How can I help my dog with colitis stress? Here’s the Answer

Treatment of Stress Colitis in Dogs

The approach towards stress colitis treatment modalities heavily depends upon the severity of each case. More severe cases might prompt hospitalization, as well as IV fluid therapy and IV medications. However, veterinarians approach milder canine stress colitis cases through gastrointestinal protectants, anti-nausea medications, and anti-parasitic medications.

Unfortunately, medication-heavy approaches do not solve the roots of the problem, which is the stress factor. On the contrary, the medication itself, designed to relieve stress colitis symptoms, as well as the repeated visits to the veterinarian, can exacerbate the problem and stress your dogs digestive system even further. Therefore, please bring any worsened symptoms to your veterinarians attention while your dog is on medication; they may propose removing the medication altogether.

A holistic approach towards healing stress colitis in dogs considers not only medication but also the food and dietary practices of your dog. An imbalanced digestive system does not call for medication alone; it primarily calls for healthy foods and a personalized eating schedule.

Fasting is the first step towards returning the digestive system to balance. After suffering from distress due to stress colitis, your dogs digestive system needs time to fight off harmful bacteria and minimize inflammation. You can introduce either of the following two fasting plans:

  • Feed your dog all of his meals for eight hours, then introduce overnight fasting.
  • Choose an aggressive fasting approach, i.e., a 24/48-hour period, while still allowing your dog to drink water.
  • These fasting plans do not include puppies, sick dogs, and senior dogs, who must never fast!

    Symptoms of Stress Colitis in Dogs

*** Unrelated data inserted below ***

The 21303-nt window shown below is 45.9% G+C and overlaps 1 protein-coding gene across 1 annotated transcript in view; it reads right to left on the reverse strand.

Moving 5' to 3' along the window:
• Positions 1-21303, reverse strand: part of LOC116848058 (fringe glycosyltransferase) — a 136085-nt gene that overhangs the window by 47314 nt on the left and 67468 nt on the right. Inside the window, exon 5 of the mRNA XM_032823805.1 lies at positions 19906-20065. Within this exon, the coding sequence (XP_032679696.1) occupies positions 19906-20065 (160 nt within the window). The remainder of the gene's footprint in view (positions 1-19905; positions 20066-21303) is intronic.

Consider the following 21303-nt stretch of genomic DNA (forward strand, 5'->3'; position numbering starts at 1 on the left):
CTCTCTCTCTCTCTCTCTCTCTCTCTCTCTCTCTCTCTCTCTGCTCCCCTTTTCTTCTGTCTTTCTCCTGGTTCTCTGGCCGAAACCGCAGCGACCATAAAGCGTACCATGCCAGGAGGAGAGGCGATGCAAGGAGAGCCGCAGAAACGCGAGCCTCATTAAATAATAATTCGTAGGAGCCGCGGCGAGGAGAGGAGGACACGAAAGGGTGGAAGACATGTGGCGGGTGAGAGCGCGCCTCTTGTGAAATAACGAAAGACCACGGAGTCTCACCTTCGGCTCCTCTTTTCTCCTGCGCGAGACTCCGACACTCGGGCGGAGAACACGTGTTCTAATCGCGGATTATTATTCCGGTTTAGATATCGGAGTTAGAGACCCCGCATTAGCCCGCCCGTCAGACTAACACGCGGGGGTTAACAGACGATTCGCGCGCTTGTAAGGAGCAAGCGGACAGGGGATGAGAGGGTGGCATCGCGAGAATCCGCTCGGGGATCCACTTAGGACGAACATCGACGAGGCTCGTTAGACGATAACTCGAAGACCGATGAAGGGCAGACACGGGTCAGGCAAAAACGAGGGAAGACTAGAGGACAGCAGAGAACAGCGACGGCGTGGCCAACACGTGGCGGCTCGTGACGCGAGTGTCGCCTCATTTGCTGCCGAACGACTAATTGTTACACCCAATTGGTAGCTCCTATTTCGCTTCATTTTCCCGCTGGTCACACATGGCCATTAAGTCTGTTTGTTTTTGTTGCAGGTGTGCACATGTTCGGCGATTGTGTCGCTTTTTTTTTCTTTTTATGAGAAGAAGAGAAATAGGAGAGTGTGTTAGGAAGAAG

The most telling signs of stress colitis in dogs can be observed in canine feces. A soft or loose stool, frequently accompanied by mucus or blood, points towards stress colitis. Your dog will attempt to relieve himself more often, oftentimes without success. In more severe cases, stress colitis is followed by vomiting and weight loss, although such instances seldom occur.

    Inflammatory Bowel Disease (IBD) and Irritable Bowel Syndrome (IBS) in Dogs

    Several gastrointestinal conditions can affect dogs, including IBD and IBS.

    Irritable bowel syndrome is a chronic inflammation of the digestive system intestinal tract lining, while IBS is a disorder characterized by abdominal pain and cramping, diarrhea, and constipation.

    Colitis is a common symptom of both IBD and IBS in dogs. Colitis refers to inflammation of the large intestine, which can cause severe diarrhea, bleeding, and weight loss.

    Many dogs with colitis also suffer from chronic vomiting. This acute colitis is a type of colitis that may be caused by psychological stressors such as separation anxiety or changes in routine.

    What to Feed a Dog with Colitis (+ cure their diarrhea) – Dog Health Vet Advice

    If your dog is having diarrhea, it might be a case of colitis. This common condition occurs in humans, dogs, cats, and other animals and usually causes diarrhea, gas, and discomfort. While colitis can have many causes, stress is the biggest culprit. The good news is that colitis is easily detected and can often be managed through diet and medication.

    The term colitis simply means inflammation of the colon, also known as the large bowel. Since colitis typically causes diarrhea, it is sometimes referred to as large bowel diarrhea.

    Any dog can develop colitis regardless of age, breed, or sex. This condition can happen suddenly (acute colitis) or it may be a chronic condition. Chronic colitis often occurs as a result of another medical condition.

    Stress colitis is the most common type of acute colitis in dogs. This happens when stress and anxiety interfere with immune function, leading to inflammation of the large bowel. Its not unusual for dogs to develop acute colitis after a stressful event like boarding, moving, or loud noises like thunderstorms or fireworks.

    In general, diarrhea may be related to the large intestines or the small intestines and will present in different ways. Dogs with small bowel diarrhea are more likely to experience vomiting, weight loss, and lethargy. If blood is present in small bowel diarrhea, then it will appear dark like coffee grounds or tar (not fresh red blood as with large bowel diarrhea).

    Of course, diarrhea may be related to both the large and small intestines, but in cases of colitis, it is primarily the large bowel that is affected. Signs of colitis in dogs include:

    Contact your veterinarian if your dog is exhibiting any of these signs. They can advise you on next steps to get your pup feeling better.